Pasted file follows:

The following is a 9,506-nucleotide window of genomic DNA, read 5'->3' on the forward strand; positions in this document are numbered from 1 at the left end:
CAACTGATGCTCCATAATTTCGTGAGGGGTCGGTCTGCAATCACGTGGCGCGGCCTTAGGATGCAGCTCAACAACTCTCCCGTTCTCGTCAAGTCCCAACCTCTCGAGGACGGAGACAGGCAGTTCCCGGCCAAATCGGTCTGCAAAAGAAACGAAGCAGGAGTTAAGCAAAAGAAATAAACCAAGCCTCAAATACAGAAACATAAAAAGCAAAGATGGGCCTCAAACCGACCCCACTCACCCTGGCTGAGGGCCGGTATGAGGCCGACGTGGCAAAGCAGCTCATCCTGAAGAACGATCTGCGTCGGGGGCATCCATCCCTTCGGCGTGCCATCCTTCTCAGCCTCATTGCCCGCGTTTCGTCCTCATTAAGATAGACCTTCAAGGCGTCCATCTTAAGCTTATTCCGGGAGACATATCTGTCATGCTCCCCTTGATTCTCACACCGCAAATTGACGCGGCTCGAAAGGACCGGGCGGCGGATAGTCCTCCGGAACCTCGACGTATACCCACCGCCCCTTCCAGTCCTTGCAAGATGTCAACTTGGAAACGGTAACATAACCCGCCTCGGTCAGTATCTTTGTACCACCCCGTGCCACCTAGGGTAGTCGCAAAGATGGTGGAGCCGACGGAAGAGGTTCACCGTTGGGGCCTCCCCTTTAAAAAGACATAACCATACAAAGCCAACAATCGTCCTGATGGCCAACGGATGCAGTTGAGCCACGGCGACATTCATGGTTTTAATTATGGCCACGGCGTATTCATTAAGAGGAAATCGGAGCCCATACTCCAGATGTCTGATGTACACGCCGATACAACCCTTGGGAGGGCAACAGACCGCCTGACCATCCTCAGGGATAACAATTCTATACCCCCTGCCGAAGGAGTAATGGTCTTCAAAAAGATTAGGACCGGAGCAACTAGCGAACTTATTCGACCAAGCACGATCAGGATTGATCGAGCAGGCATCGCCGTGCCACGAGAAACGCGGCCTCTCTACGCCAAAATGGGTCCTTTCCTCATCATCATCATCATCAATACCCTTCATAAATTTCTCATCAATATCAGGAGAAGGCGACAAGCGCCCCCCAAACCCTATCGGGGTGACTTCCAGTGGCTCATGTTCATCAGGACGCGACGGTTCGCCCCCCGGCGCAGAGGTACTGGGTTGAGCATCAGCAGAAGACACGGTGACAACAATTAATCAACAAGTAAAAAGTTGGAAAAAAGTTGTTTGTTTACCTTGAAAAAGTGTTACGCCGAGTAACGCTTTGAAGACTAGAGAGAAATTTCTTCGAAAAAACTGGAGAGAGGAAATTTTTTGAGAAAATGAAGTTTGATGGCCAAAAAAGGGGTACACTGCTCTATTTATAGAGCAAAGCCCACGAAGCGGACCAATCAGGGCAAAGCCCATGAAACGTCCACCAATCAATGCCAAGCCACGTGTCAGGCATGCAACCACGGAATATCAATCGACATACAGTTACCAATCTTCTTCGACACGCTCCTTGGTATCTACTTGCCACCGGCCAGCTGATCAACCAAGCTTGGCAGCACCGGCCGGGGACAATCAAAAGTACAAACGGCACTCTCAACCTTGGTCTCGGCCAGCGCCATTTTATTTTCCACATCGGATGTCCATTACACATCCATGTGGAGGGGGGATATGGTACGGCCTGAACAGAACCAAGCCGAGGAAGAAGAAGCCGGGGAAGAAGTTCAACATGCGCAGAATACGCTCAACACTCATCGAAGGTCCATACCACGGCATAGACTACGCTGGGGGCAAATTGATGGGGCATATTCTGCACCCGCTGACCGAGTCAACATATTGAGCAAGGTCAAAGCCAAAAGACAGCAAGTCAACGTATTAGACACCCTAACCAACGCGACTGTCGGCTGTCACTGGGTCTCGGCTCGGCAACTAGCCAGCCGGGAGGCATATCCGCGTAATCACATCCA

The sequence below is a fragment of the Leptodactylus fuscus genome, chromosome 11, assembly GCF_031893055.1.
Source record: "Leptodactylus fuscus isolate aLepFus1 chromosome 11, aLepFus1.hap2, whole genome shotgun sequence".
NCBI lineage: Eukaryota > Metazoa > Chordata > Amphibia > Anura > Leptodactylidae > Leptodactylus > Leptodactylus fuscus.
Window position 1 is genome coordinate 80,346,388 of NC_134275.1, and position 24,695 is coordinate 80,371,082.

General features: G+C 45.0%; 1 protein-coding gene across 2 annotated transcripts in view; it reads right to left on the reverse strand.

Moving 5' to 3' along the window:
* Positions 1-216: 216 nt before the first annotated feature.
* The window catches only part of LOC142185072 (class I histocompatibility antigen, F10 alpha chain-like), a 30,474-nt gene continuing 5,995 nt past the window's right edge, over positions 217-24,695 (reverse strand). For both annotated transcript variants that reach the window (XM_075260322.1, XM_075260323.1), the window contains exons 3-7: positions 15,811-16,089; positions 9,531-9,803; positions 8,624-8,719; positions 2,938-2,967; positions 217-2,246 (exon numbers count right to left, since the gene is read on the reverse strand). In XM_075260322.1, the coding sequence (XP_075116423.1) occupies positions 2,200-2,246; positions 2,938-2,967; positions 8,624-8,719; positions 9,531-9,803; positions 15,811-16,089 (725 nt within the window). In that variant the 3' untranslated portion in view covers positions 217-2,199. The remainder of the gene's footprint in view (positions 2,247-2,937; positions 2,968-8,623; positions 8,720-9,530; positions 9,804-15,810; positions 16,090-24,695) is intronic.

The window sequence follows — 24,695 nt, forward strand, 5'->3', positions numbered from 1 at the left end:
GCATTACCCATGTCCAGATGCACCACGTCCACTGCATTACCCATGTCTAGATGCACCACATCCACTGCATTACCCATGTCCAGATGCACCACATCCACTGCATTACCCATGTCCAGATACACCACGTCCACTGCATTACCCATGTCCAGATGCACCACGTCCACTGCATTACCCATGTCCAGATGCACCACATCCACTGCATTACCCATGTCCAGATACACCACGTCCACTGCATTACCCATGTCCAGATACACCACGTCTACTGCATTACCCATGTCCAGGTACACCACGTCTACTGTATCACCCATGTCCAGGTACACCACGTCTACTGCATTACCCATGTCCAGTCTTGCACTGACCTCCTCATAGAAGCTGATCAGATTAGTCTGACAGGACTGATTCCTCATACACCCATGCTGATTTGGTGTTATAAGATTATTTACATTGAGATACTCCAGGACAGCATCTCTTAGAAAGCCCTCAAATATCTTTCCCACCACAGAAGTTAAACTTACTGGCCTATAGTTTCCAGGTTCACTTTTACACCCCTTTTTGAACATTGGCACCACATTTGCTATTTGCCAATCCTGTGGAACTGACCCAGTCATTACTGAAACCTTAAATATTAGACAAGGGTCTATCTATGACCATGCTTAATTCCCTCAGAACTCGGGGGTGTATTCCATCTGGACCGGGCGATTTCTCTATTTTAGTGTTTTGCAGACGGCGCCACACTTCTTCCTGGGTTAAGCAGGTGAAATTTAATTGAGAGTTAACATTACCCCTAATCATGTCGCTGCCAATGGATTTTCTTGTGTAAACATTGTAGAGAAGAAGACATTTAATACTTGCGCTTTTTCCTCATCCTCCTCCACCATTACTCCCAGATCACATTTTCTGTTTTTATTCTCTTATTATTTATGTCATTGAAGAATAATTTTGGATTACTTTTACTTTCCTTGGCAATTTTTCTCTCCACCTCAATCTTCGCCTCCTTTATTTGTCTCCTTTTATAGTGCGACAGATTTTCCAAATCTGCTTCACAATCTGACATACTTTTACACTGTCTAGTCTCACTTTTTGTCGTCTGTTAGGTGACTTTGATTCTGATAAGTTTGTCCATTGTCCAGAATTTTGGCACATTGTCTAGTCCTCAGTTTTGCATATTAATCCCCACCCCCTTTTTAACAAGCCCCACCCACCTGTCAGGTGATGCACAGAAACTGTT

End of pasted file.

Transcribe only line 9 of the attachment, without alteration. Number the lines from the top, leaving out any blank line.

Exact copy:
* Positions 1-216: 216 nt before the first annotated feature.